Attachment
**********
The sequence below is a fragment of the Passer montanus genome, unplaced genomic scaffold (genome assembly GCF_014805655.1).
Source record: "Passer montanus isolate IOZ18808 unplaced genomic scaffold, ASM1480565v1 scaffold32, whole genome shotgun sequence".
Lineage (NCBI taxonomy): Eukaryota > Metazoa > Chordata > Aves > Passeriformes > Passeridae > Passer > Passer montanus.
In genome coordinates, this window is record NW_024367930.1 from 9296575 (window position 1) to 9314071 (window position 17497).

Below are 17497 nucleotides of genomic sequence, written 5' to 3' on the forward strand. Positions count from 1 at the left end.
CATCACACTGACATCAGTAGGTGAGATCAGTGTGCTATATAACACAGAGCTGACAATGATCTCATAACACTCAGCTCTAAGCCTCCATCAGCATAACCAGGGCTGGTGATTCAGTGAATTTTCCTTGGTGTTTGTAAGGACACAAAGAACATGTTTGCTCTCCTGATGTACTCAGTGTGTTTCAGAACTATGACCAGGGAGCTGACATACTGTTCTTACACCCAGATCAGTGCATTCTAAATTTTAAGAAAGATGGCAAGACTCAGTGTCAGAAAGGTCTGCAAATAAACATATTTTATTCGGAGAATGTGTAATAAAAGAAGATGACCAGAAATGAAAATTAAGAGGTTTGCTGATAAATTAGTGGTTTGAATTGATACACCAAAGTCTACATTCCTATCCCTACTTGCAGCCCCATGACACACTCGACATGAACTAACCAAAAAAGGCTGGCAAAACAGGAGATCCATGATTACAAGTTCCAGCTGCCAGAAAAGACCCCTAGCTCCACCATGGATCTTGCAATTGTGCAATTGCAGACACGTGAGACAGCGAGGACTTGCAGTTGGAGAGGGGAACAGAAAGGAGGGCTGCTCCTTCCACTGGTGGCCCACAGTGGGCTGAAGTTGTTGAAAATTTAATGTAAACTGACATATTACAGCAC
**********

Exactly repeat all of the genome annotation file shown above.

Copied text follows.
The sequence below is a fragment of the Passer montanus genome, unplaced genomic scaffold (genome assembly GCF_014805655.1).
Source record: "Passer montanus isolate IOZ18808 unplaced genomic scaffold, ASM1480565v1 scaffold32, whole genome shotgun sequence".
Lineage (NCBI taxonomy): Eukaryota > Metazoa > Chordata > Aves > Passeriformes > Passeridae > Passer > Passer montanus.
In genome coordinates, this window is record NW_024367930.1 from 9296575 (window position 1) to 9314071 (window position 17497).

Below are 17497 nucleotides of genomic sequence, written 5' to 3' on the forward strand. Positions count from 1 at the left end.
CATCACACTGACATCAGTAGGTGAGATCAGTGTGCTATATAACACAGAGCTGACAATGATCTCATAACACTCAGCTCTAAGCCTCCATCAGCATAACCAGGGCTGGTGATTCAGTGAATTTTCCTTGGTGTTTGTAAGGACACAAAGAACATGTTTGCTCTCCTGATGTACTCAGTGTGTTTCAGAACTATGACCAGGGAGCTGACATACTGTTCTTACACCCAGATCAGTGCATTCTAAATTTTAAGAAAGATGGCAAGACTCAGTGTCAGAAAGGTCTGCAAATAAACATATTTTATTCGGAGAATGTGTAATAAAAGAAGATGACCAGAAATGAAAATTAAGAGGTTTGCTGATAAATTAGTGGTTTGAATTGATACACCAAAGTCTACATTCCTATCCCTACTTGCAGCCCCATGACACACTCGACATGAACTAACCAAAAAAGGCTGGCAAAACAGGAGATCCATGATTACAAGTTCCAGCTGCCAGAAAAGACCCCTAGCTCCACCATGGATCTTGCAATTGTGCAATTGCAGACACGTGAGACAGCGAGGACTTGCAGTTGGAGAGGGGAACAGAAAGGAGGGCTGCTCCTTCCACTGGTGGCCCACAGTGGGCTGAAGTTGTTGAAAATTTAATGTAAACTGACATATTACAGCAC